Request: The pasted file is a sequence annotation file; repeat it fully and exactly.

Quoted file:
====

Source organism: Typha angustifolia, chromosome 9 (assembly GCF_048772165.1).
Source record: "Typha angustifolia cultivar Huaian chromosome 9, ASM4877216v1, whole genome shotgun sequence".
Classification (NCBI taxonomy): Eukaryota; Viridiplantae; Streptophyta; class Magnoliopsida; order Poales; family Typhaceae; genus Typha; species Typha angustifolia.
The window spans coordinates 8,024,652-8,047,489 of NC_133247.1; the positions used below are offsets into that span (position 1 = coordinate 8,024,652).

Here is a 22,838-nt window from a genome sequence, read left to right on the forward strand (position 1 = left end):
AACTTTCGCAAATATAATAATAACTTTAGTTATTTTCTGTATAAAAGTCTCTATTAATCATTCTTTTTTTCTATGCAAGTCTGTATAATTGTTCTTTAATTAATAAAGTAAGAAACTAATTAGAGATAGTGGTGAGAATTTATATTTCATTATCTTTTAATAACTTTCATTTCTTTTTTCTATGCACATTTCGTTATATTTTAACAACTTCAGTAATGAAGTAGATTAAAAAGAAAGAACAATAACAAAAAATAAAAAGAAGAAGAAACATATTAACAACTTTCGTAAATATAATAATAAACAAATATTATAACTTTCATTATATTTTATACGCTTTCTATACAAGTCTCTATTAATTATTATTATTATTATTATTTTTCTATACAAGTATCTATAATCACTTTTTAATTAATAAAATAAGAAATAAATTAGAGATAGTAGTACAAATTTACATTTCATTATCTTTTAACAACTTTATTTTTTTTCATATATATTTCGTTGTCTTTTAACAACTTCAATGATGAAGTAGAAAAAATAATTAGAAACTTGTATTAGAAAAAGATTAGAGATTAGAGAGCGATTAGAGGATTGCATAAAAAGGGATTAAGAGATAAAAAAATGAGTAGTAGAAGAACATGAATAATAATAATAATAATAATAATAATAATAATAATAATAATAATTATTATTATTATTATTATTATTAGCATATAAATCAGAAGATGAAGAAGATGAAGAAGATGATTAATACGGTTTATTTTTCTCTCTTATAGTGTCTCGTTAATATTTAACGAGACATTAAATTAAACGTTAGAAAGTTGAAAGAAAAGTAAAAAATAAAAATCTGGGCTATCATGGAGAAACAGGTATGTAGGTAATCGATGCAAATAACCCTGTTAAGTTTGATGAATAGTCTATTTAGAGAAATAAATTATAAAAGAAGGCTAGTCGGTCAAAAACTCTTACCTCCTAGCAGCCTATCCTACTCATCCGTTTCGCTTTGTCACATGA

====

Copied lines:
Source organism: Typha angustifolia, chromosome 9 (assembly GCF_048772165.1).
Source record: "Typha angustifolia cultivar Huaian chromosome 9, ASM4877216v1, whole genome shotgun sequence".
Classification (NCBI taxonomy): Eukaryota; Viridiplantae; Streptophyta; class Magnoliopsida; order Poales; family Typhaceae; genus Typha; species Typha angustifolia.
The window spans coordinates 8,024,652-8,047,489 of NC_133247.1; the positions used below are offsets into that span (position 1 = coordinate 8,024,652).

Here is a 22,838-nt window from a genome sequence, read left to right on the forward strand (position 1 = left end):
AACTTTCGCAAATATAATAATAACTTTAGTTATTTTCTGTATAAAAGTCTCTATTAATCATTCTTTTTTTCTATGCAAGTCTGTATAATTGTTCTTTAATTAATAAAGTAAGAAACTAATTAGAGATAGTGGTGAGAATTTATATTTCATTATCTTTTAATAACTTTCATTTCTTTTTTCTATGCACATTTCGTTATATTTTAACAACTTCAGTAATGAAGTAGATTAAAAAGAAAGAACAATAACAAAAAATAAAAAGAAGAAGAAACATATTAACAACTTTCGTAAATATAATAATAAACAAATATTATAACTTTCATTATATTTTATACGCTTTCTATACAAGTCTCTATTAATTATTATTATTATTATTATTTTTCTATACAAGTATCTATAATCACTTTTTAATTAATAAAATAAGAAATAAATTAGAGATAGTAGTACAAATTTACATTTCATTATCTTTTAACAACTTTATTTTTTTTCATATATATTTCGTTGTCTTTTAACAACTTCAATGATGAAGTAGAAAAAATAATTAGAAACTTGTATTAGAAAAAGATTAGAGATTAGAGAGCGATTAGAGGATTGCATAAAAAGGGATTAAGAGATAAAAAAATGAGTAGTAGAAGAACATGAATAATAATAATAATAATAATAATAATAATAATAATAATAATAATTATTATTATTATTATTATTATTAGCATATAAATCAGAAGATGAAGAAGATGAAGAAGATGATTAATACGGTTTATTTTTCTCTCTTATAGTGTCTCGTTAATATTTAACGAGACATTAAATTAAACGTTAGAAAGTTGAAAGAAAAGTAAAAAATAAAAATCTGGGCTATCATGGAGAAACAGGTATGTAGGTAATCGATGCAAATAACCCTGTTAAGTTTGATGAATAGTCTATTTAGAGAAATAAATTATAAAAGAAGGCTAGTCGGTCAAAAACTCTTACCTCCTAGCAGCCTATCCTACTCATCCGTTTCGCTTTGTCACATGA